One Tree Hill
The City Daily Photo theme for November is “Landmarks”. Click here for landmarks throughout the world.
The Auckland Volcanic Field comprises over 50 volcanoes, with the earliest eruption (Onepoto) about 250,000 years ago, and the most recent one (Rangitoto) about 600 years ago. Most appear as hills, but some of them are under water as lagoon or lake – and some buried beneath volcanic ash. The eruption of One Tree Hill, shown here, is not dated precisely, but thought to go back at least 28,000 years. With its obelisk, One Tree Hill is a well loved landmark, visible from many places, also a great lookout when you are on top. You can read about the “one” tree (which is not there any more) in wikipedia, and a picture is here.
Looking down into one of its craters
London Plane Tree – Leaf
Down but not out! Earlier this month, the delicate green of young leaves appeared on the London Plane Trees, but now the leaves are fully grown. Recent wind and rain combined with the steps of pedestrians to form this piece of random art on the footpath.
Avondale Mural (Detail)
A lasting souvenir from the recent Whau Arts Festival at Avondale is this mural on the wall of Kings Foodmart, adjacent to the vacant lot which was the hub of the festival.
Rewarewa Bridge, New Lynn
A pedestrian bridge crossing the Rewarewa Creek and connecting Caspian Close and Hugh Brown Drive. Design by renowned Auckland sculptor Virginia King, it is one of the former Waitakere City Council’s “Art Bridges”.
Some of Virginia Kings work appeared on this blog.
The New Zealand coastal tanker Kakariki alongside Wynyard Wharf, Auckland.
An exercise in (photographic) gatecrashing. A few weeks ago I took part in a geological excursion (to study the pillow lavas of Maori Bay, Muriwai Beach). Around the time when we had finished (just after low tide), this wedding party appeared for a photo shoot. A great place for it, and beautifully presented people. Wishing them all happiness.
(If it was your wedding: I’ll be happy to send the shots on to you.)
All Together Now!
At last weekend’s Whau Arts Festival, a box was constructed which began to fascinate me when I returned to the place last week. I could find a bit about this project on the web (here and here), and Yusef Patel (a PhD student from Auckland University involved in the project, pictured below left) kindly provided the following note:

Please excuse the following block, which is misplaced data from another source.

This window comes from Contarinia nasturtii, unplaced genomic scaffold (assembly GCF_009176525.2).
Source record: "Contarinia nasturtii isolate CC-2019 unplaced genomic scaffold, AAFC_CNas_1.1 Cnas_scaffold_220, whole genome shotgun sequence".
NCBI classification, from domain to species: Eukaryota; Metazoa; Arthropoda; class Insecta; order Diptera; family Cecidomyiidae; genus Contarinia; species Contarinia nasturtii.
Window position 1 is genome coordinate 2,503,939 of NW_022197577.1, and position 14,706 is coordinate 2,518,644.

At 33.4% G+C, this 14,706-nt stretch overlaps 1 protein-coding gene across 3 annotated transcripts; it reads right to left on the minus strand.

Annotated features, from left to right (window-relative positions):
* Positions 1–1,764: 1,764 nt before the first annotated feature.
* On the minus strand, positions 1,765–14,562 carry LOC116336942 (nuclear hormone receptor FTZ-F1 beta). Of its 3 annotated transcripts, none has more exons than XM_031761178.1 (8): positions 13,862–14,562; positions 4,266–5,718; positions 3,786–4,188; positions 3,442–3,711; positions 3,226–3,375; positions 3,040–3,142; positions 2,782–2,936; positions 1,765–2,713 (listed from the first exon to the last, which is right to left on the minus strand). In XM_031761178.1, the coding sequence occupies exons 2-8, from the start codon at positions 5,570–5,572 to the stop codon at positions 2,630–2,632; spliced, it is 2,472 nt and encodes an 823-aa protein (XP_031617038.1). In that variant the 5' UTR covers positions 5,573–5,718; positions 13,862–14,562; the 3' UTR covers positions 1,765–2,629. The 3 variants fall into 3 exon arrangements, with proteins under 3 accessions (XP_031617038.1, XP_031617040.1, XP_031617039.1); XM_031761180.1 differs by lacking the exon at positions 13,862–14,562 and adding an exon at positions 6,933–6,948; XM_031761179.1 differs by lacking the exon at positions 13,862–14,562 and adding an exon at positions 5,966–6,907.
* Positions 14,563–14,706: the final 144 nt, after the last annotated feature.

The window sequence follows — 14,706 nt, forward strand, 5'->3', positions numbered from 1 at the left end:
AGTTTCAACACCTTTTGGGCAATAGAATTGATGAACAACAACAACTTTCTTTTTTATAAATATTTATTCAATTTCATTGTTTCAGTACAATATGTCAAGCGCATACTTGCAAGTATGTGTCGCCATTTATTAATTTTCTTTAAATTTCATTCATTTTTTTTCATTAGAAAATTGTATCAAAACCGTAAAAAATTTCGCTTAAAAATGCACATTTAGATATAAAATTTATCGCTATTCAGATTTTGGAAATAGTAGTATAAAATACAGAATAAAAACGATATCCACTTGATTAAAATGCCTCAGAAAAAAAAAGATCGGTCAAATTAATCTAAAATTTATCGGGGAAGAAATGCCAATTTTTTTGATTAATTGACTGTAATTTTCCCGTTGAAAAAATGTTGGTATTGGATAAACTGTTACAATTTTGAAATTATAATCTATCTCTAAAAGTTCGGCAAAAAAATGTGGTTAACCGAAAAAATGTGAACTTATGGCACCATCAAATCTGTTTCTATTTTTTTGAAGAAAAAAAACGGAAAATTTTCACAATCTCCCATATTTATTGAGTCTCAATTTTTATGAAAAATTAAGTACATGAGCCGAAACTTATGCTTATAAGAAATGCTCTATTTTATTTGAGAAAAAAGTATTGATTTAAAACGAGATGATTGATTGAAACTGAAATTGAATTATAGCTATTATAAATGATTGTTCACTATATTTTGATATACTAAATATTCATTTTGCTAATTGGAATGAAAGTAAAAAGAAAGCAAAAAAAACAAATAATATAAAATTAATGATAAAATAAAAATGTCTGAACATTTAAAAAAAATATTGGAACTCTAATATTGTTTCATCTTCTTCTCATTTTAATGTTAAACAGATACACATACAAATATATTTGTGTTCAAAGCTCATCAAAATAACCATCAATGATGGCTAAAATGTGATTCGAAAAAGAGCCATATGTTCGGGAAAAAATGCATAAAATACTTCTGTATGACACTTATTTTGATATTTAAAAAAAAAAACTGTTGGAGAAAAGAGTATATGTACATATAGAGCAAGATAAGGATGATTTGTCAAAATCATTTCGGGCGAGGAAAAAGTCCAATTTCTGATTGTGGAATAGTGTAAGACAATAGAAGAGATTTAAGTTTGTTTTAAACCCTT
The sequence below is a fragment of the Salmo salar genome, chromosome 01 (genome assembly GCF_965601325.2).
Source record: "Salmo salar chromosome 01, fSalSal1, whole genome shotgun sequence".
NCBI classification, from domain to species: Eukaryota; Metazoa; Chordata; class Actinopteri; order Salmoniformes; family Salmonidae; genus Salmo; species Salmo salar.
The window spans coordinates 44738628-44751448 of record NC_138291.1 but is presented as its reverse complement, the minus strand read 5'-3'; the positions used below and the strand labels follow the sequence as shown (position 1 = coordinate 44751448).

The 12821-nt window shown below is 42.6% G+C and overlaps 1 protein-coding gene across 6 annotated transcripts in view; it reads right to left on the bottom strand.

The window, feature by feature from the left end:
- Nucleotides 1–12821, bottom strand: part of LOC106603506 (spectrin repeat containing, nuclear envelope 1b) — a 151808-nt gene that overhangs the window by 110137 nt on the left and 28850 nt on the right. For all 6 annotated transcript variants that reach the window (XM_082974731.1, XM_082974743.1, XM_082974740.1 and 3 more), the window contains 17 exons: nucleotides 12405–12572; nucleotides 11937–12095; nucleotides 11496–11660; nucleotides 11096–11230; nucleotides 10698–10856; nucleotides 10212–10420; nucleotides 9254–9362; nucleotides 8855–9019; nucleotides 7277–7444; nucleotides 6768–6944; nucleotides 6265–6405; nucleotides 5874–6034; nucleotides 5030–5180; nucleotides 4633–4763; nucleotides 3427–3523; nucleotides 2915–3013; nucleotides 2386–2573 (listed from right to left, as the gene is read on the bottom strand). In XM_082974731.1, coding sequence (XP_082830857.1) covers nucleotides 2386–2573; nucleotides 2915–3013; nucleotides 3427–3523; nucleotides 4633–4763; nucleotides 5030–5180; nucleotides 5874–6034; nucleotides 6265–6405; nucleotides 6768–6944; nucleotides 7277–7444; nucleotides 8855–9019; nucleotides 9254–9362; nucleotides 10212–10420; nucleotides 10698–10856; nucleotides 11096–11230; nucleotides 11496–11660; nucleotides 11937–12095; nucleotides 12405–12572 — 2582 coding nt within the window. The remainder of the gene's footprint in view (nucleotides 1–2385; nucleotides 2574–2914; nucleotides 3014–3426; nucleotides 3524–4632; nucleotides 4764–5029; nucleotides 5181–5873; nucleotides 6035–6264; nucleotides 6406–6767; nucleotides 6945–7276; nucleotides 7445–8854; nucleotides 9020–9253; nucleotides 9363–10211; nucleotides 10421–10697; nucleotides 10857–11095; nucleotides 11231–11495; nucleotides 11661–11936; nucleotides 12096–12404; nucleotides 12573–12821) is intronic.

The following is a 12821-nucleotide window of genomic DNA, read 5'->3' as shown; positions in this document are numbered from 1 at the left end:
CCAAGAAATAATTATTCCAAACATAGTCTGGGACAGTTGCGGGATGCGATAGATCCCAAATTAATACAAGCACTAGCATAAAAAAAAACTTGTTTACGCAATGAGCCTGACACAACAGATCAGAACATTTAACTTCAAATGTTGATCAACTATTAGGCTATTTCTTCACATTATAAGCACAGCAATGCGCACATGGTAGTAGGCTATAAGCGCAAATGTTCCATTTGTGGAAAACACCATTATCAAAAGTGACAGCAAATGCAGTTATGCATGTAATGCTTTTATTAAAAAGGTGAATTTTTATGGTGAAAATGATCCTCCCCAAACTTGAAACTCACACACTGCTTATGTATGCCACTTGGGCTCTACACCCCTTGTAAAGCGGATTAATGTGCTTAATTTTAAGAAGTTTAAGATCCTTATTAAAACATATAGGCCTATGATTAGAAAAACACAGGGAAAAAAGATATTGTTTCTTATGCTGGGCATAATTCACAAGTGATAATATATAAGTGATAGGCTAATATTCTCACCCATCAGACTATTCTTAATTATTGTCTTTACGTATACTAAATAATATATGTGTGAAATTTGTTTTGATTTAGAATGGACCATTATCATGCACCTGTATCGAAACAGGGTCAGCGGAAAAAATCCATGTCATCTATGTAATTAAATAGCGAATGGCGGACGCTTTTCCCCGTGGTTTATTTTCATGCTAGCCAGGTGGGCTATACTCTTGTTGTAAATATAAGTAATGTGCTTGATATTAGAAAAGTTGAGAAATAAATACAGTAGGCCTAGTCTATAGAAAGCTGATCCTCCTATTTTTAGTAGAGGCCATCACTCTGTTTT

The build undertaken by the EDFAB group at the University of Auckland, aims to create a construction system for anyone interested in building their own home without any formal building experience. It works much like a puzzle and only relies on friction joints for the assembly (however screws are used, so safety is not put into jeopardy). The advantages of this construction system is that it is highly adaptive and can conform to individual needs of a consumer due to the digital technologies employed in the manufacture process. This prototype is still in the development stages and still requires large amounts of testing. There are plans to clad, roof and fit out the interior of the shelter. This will take place in the coming weeks and months. However this is subject to financial and material sponsors.
People involved in the project: Dermott McMeel, Manfredo Manfredini, Paola Leardini, John Chapman, Gary Raftery, Yusef Patel.
I have included pictures of traffic cones at various times. The most creative use was seen last weekend at the Whau Arts Festival in Avondale. This is the view from underneath the dome, and a general view for orientation below.
“Antigravity”, an installation by the University of Auckland’s architecture students that examines how places can be temporarily activated to create instant urbanity that serves as a catalyst for communities and change.
For more black and white images check out Dragonstar’s Weekend in Black and White.
Kereru – New Zealand Woodpigeon
A shot from yesterday: this woodpigeon was resting in a wineberry tree, probably after having overeaten on the berries of a nikau palm close by. Very tolerant of my approach – only the sun was missing, would have given a better sheen on the feathers.
Kereru – New Zealand Woodpigeon
Isaac Barber and E J Emele
I had just taken a few pictures of the now completed mural at Kings Foodmart/The Plantation in Avondale, when I noticed a couple of guys making use of the plywood construction that had been erected there for last weekend’s Avondale Arts Festival. As it turned out, Isaac Barber and E J Emele were rehearsing the ancient Greek tragedy of Antigone. Nice talking to you guys, thanks for the shots – and all the best with your production!
In Rehearsal at The Plantation